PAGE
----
Fannie Mae and Freddie Mac were two government-sponsored enterrises (GSEs) that created, and remain highly involved in, the secondary market for mortgage-backed securities. Before the subprime mortgage crisis, they owned or guaranteed $1.4 trillion, or 40%, of all U.S. mortgages. They only held $168 billion in subprime mortgages -- but it was enough to capsize the two. Find out how the two GSEs supported the secondary market, which helped American families realize the dream of homeownership, and how that turned into the nightmare of the subprime mortgage crisis.
What was the subprime mortgage crisis? Read this primer first to find out what the definition of subprime mortgages and how they helped cause the real estate downturn in 2006. Understand the relationship between interest rates, real estate and the rest of the economy. See how banks and mortgage companies packaged these risky loans into mortgage-backed securities. They resold them on the secondary market that was enabled by the legislation that created Fannie Mae and Freddie Mac. This legislation was supposed to help homeownership become more affordable. Understand how derivatives then spread the risk into mutual funds, pension funds and corporations. Follow the chronology of events in 2006 and 2007 that turned a good idea turned into a bad situation.
The first warning that there was a problem with subprime mortgages came in August 2007. That's when Fannie Mae announced it would skip a benchmark debt offering for the first time since May 2006. This meant that even the highly-rated mortgage-backed securities offered by the government-sponsored entities were being rejected by the secondary market. At that time it was thought that Fannie had enough cash to enable it to wait until the market improved. However, by November 2007. Fannie declared a $1.4 billion quarterly loss and announced it would seek $500 million in new funds. Freddie then disclosed a $2 billion loss, sending its stock price down 23%. (Source: Fannie Mae Web Site, "Fannie Mae Will Not Issue Benchmark Notes in August," 8/20/07; The Economist, The cracks are spreading, 11/21/07)
On March 23, 2008, Federal regulators agreed to let Fannie Mae and Freddie Mac take on another $200 billion in subprime mortgage debt. This was despite the fact that the the two GSEs were already up to their armpits in alligators trying to raise enough cash to keep themselves solvent. It also points out how everyone at the time thought the subprime crisis was restricted to real estate, and it would correct itself soon. Perhaps they didn't realize how derivatives had exported the subprime mortgage defaults throughout the entire financial world. As it turned out, this was another $200 billion the government had to bail out later that year.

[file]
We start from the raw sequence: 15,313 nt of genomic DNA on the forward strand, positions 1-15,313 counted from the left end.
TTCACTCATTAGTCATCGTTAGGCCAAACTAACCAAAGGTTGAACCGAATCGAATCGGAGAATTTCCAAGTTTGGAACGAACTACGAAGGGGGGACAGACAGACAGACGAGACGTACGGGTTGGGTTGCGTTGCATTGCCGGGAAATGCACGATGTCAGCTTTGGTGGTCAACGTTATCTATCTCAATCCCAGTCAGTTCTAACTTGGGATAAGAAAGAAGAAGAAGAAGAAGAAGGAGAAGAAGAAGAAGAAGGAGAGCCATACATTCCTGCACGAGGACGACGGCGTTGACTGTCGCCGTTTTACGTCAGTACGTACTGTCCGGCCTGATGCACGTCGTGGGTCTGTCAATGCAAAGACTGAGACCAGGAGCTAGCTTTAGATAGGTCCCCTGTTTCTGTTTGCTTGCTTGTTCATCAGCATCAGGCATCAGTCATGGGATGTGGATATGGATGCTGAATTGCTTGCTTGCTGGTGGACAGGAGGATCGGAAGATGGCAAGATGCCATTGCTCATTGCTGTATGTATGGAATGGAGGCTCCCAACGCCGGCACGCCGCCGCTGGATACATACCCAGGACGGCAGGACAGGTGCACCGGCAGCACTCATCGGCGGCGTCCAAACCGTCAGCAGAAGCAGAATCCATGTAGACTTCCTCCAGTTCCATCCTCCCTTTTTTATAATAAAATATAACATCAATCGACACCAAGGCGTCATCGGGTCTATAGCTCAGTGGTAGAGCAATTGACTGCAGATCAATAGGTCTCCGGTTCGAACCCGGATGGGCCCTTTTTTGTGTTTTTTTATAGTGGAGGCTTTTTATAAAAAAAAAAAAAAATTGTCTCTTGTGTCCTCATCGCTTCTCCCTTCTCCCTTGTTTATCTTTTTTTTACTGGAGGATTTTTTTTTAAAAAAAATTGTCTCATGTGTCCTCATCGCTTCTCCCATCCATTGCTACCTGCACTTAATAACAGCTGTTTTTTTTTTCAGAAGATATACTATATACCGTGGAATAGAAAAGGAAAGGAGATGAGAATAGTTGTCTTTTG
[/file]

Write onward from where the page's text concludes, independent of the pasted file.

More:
March 25, 2008 - The Federal Housing Finance Board agreed to let the regional Federal Home Loan Banks take an extra $100 billion in mortgage-backed securities for the next two years. These loans were also guaranteed by Fannie and Freddie. In just a week, the two GSEs had $300 billion in bad loans added to their already-shaky balance sheet. This was also after the Federal Reserve agreed to take on <a href="http://useconomy.about.com/b/2008/03/12/fed-200-billion-loan-probably-wont-help.htm">$200 billion in bad loans</a> from dealers (actually, hedge funds and investment banks) in exchange for Treasury notes. Last, but certainly not least, the Fed had already pumped $200 billion into banks through its Term Auction Facility. In other words, the Federal government had guaranteed $730 billion in subprime mortgages, and the bank bailouts were just getting started.
On July 22, 2008, U.S. Treasury Secretary Henry Paulson asked Congress to approve a bill allowing the Treasury Department to guarantee as much as $25 billion in subprime mortgages held by Fannie and Freddie. The two GSEs held or guaranteed more than $5 trillion, or half, of the nation's mortgages. However, the $25 billion guarantee was more to reassure investors -- and it didn't work for long.Wall Street investors continued to pummel the GSEs stock prices, to the point that they couldn't raise the cash needed to pay off the loan guarantees they held. Wall Street was savvy enough to realize that a $25 billion infusion by the Federal government wasn't going to be enough. Stockholders wanted out -- before Fannie and Freddie were nationalized and their investments equaled zero.
April 17, 2008 - Fannie Mae and Freddie Mac made further commitments to help subprime mortgage holders keep their home. Fannie Mae developed a new effort called “HomeStay”, while Freddie modified its program called "HomePossible". That program gives borrowers ways to get out from under adjustable-rate loans before interest rates reset at a higher level and make monthly payments unaffordable. Unfortunately, it was too little and too late.